Wednesday, May 29, 2024
Wednesday, May 29, 2024
HomeAll The NewsSTUDENT MINISTRY: A Need for Friends

STUDENT MINISTRY: A Need for Friends

by Dan Carson

Being in ministry can be a lonely job. Am I complaining? No. Even after 30 years, I have no plans of stepping away. God has called me to serve Him, no matter what comes my way. However, it can be a lonely place.

      You might think that in a vocation all about people, loneliness wouldn’t be something we would have to deal with, but it is common. Why?

      • Most of us invocational ministry are called to lead. That leadership often pushes a bit of a separation between those leading and the congregation.

      • Many in ministry become fearful of opening up to those around them. They have been hurt and have decided to put up walls.

      • Ministers are often treated differently by those in normal jobs. Fair or not, people have a tendency to hide who they truly are around pastors.

      With these things in mind, how do we fight the loneliness? God created us for community and doesn’t want us to be alone. Let me suggest the following ideas:

         • Find other ministers with whom to connect. There are unique challenges those in ministry face, and we don’t always need to lay those struggles at our spouse’s feet. You can find some of these relationships in ministerial alliances, local associations and network meetings. Student ministry workers need these connections as much as anyone else in ministry. You can find some of these connections through our Student Ministry Matters gatherings and our Facebook group — facebook.com/groups/StudentMinistryMattersCommunity.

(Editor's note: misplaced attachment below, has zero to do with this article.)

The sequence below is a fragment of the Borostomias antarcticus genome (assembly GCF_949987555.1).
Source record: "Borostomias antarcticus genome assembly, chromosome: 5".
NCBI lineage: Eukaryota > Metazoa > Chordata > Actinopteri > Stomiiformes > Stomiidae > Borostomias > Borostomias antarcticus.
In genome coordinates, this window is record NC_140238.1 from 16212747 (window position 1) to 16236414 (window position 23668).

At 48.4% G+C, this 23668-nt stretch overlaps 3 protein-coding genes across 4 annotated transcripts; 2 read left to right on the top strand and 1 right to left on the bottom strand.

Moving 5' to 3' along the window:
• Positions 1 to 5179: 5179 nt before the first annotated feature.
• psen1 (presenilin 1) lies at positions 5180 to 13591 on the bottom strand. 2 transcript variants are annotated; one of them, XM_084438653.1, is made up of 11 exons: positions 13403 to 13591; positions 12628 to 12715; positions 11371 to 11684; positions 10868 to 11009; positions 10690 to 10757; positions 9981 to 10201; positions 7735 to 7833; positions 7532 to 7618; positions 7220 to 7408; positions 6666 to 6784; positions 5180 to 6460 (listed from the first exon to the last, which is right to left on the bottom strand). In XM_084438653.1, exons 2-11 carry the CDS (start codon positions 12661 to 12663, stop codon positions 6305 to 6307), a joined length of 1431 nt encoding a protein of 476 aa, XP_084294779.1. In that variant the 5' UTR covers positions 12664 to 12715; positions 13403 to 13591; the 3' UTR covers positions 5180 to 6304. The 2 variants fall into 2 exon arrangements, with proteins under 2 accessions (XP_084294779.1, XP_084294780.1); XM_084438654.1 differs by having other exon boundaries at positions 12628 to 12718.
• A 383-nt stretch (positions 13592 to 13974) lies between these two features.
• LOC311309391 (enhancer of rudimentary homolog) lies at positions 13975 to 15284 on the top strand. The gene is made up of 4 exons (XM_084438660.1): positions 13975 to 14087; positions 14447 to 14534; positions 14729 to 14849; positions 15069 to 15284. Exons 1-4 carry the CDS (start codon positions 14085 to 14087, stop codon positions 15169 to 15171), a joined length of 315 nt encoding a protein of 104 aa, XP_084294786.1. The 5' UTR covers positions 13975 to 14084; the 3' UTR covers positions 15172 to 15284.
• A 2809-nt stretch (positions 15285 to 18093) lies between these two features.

• Look for friendships outside of the church. Over the years, I have formed friendships with a variety of non-church people. Some have been believers, while others have not. I have met people in the running community, through taekwondo classes, in the workplace and more. The added benefit to these relationships is the opportunity to share the love and gospel of Jesus.

         • Lean into your relationship with God. If the loneliness is weighing you down, know that God is right there with you. We see examples throughout Scripture of God’s men facing times of loneliness. We often see these men realize that God is their source of strength and hope.

         • Seek out a counselor. Loneliness that is not addressed can turn into depression. If you find yourself stuck in that place, find a professional to speak with about the problem. If depression takes hold, you won’t be of value to anyone. Don’t be afraid to speak to a counselor. When my father passed away, I spent about a year in counseling. There is nothing wrong with asking for help. You may be the leader of your ministry, but you are not immune to the effects of loneliness.

      The truth is that we all need friends. We need people in our lives we can share with and laugh with on a regular basis. God created us for community. As a minister, you may not be able to be close friends with those in your congregation, but that doesn’t change the need in your life for relationship. Take the time to form friendships.

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